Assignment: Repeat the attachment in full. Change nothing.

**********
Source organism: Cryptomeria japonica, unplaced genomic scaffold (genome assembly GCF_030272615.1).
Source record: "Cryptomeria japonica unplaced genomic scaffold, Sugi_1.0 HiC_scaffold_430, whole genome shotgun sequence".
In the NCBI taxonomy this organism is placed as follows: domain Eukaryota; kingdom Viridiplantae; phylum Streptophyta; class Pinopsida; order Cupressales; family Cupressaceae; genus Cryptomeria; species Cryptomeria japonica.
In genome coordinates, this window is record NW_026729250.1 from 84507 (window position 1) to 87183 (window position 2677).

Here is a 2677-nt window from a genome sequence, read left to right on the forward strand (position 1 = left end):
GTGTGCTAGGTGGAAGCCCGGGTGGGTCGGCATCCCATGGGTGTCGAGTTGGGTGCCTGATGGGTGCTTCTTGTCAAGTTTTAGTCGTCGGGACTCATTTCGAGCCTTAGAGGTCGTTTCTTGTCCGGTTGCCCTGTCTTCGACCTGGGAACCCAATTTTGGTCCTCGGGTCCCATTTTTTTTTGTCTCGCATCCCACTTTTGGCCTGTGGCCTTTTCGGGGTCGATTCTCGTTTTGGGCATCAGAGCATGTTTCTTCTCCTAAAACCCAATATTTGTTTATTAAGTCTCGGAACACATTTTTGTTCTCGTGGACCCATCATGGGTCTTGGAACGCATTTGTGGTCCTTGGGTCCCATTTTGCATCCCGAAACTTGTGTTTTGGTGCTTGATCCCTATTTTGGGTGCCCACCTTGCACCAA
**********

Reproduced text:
Source organism: Cryptomeria japonica, unplaced genomic scaffold (genome assembly GCF_030272615.1).
Source record: "Cryptomeria japonica unplaced genomic scaffold, Sugi_1.0 HiC_scaffold_430, whole genome shotgun sequence".
In the NCBI taxonomy this organism is placed as follows: domain Eukaryota; kingdom Viridiplantae; phylum Streptophyta; class Pinopsida; order Cupressales; family Cupressaceae; genus Cryptomeria; species Cryptomeria japonica.
In genome coordinates, this window is record NW_026729250.1 from 84507 (window position 1) to 87183 (window position 2677).

Here is a 2677-nt window from a genome sequence, read left to right on the forward strand (position 1 = left end):
GTGTGCTAGGTGGAAGCCCGGGTGGGTCGGCATCCCATGGGTGTCGAGTTGGGTGCCTGATGGGTGCTTCTTGTCAAGTTTTAGTCGTCGGGACTCATTTCGAGCCTTAGAGGTCGTTTCTTGTCCGGTTGCCCTGTCTTCGACCTGGGAACCCAATTTTGGTCCTCGGGTCCCATTTTTTTTTGTCTCGCATCCCACTTTTGGCCTGTGGCCTTTTCGGGGTCGATTCTCGTTTTGGGCATCAGAGCATGTTTCTTCTCCTAAAACCCAATATTTGTTTATTAAGTCTCGGAACACATTTTTGTTCTCGTGGACCCATCATGGGTCTTGGAACGCATTTGTGGTCCTTGGGTCCCATTTTGCATCCCGAAACTTGTGTTTTGGTGCTTGATCCCTATTTTGGGTGCCCACCTTGCACCAA